At a 2012 SMX London Keynote Singhal was noted to say the following:

Amit agreed, however, that there should be serendipity. Personalization should not overtake the SERPs, but it should be present.

At a Churchill Club event in 2011 I noted how Ben Gomes spoke about search relevance.

Two humans will agree on relevance only 80% of the time. If you looked at that same result a year later, you may not agree with yourself, let alone someone else. The implication (one I happen to agree with) is that relevance is a moving target.

At the same event AllThingsD reported the following quote from Amit Singhal.

Our algorithms are tremendously balanced to give a mix of what you want and what the world says you should at least know.

Then there’s an April 2012 interview with Amit Singhal on State of Search.

Regarding personalization, our users value serendipity in search as well, so we actually have algorithms in place designed specifically to limit personalization and promote variety in the results page.

There’s a constant evaluation taking place ensuring relevance and delivering what people want. And what they want is personalization but also serendipity or a diverse set of results. Just as we wouldn’t want pizza every day we don’t want the same stuff coming up in search results or our social feeds time and time again.

We burn out and crave something new and if these platforms don’t deliver that they’ll fail. So in some ways the success of search and social should indicate that some level of serendipity is taking place and that wholesale social or interest entropy (perhaps that’s a better term) isn’t causing them to implode.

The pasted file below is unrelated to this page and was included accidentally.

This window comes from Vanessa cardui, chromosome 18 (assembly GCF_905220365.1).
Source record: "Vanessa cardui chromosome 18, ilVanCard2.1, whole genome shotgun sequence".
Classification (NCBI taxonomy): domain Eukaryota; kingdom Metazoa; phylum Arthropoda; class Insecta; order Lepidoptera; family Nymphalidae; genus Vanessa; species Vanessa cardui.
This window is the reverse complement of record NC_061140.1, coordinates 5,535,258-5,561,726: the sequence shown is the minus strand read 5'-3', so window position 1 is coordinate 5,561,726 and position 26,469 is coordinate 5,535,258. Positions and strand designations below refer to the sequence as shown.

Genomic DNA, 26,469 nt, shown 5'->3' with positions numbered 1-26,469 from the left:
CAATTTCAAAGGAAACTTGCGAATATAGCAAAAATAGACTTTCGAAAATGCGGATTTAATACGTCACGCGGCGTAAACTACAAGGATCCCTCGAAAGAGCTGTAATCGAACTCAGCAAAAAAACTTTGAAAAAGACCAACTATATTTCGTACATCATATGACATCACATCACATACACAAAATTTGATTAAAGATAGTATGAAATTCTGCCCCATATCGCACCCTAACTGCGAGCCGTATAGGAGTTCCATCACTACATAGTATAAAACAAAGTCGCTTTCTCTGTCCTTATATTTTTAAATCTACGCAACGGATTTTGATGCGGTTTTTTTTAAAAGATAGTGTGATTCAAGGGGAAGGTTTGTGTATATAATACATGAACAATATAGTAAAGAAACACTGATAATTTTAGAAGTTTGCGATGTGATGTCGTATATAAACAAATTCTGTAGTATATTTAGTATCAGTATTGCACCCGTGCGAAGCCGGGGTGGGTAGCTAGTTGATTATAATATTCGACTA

Human Nature

Human Nature LOLcat

One of the things that Pariser touches on is whether humans aim for more noble endeavors or if we seek out the lowest common denominator. This seems to be what pains Pariser in many ways. That as much as it would be nice if people actively sought out differing opinions and engaged in debate about important topics that they’re more likely to click on the latest headline about Kim Kardashian.

So we’ll be more apt to click on all the crap that comes up in our Facebook feed instead of paying attention to the important stuff. The stuff that matters and can make a difference in the world. The funny thing is he figured out a way to hack that dynamic in many ways with the launch of Upworthy, which leverages that click-bait viral nature but for an agent of good.

To be fair, I worry about this too. I don’t quite understand why people gravitate toward the trivial Why “who wore it better” is at all important. I could care less what Shia LeBeouf is doing with his life. I watch The Soup to keep up with reality TV because I could never actually watch it. And I fail to see why stupid slasher movies that appeal to the base parts of ourselves remain so damn popular. It’s … depressing.

But it’s also human nature.

I guess you could argue, as was argued in A Beautiful Mind, that a “diet of the mind” can make a difference. I think there is truth to that. It’s, oddly, why I continue to read a lot of fiction. But I’m unsure that can be forced on people. Or if it can be, it has to be done in a way that creates a habit.

Simply putting something else in front of a person more often isn’t going to change their mind.

One More Facebook Post Makes A Difference?

That’s not how it works. In fact there’s a lot of evidence that it might do more harm than good. A good deal of my time in the last year has been dedicated to exploring attention and memory. Because getting someone to pay attention and remember is incredibly powerful.

What I’ve realized is that attention and memory all gets tied up in the idea of persuasion. The traditional ways we think about breaking the filter bubble do nothing to help persuade people.

Persuasion

Persuasion?